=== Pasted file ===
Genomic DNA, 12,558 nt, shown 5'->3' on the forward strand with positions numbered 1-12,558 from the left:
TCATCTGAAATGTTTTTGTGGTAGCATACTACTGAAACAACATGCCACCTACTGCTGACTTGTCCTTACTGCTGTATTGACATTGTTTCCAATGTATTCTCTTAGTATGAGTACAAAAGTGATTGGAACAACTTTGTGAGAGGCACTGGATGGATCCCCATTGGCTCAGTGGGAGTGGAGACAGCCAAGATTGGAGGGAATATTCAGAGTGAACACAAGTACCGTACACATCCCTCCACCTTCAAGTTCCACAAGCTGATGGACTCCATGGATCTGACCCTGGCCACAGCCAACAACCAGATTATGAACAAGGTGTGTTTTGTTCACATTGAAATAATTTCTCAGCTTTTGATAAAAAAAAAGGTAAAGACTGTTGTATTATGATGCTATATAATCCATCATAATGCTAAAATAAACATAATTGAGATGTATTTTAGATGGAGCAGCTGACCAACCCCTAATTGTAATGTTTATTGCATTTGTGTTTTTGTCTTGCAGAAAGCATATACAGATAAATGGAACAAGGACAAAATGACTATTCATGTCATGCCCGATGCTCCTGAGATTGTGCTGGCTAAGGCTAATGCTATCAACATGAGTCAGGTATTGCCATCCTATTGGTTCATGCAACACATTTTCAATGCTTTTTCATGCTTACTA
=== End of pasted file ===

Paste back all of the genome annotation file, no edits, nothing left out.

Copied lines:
Genomic DNA, 12,558 nt, shown 5'->3' on the forward strand with positions numbered 1-12,558 from the left:
TCATCTGAAATGTTTTTGTGGTAGCATACTACTGAAACAACATGCCACCTACTGCTGACTTGTCCTTACTGCTGTATTGACATTGTTTCCAATGTATTCTCTTAGTATGAGTACAAAAGTGATTGGAACAACTTTGTGAGAGGCACTGGATGGATCCCCATTGGCTCAGTGGGAGTGGAGACAGCCAAGATTGGAGGGAATATTCAGAGTGAACACAAGTACCGTACACATCCCTCCACCTTCAAGTTCCACAAGCTGATGGACTCCATGGATCTGACCCTGGCCACAGCCAACAACCAGATTATGAACAAGGTGTGTTTTGTTCACATTGAAATAATTTCTCAGCTTTTGATAAAAAAAAAGGTAAAGACTGTTGTATTATGATGCTATATAATCCATCATAATGCTAAAATAAACATAATTGAGATGTATTTTAGATGGAGCAGCTGACCAACCCCTAATTGTAATGTTTATTGCATTTGTGTTTTTGTCTTGCAGAAAGCATATACAGATAAATGGAACAAGGACAAAATGACTATTCATGTCATGCCCGATGCTCCTGAGATTGTGCTGGCTAAGGCTAATGCTATCAACATGAGTCAGGTATTGCCATCCTATTGGTTCATGCAACACATTTTCAATGCTTTTTCATGCTTACTA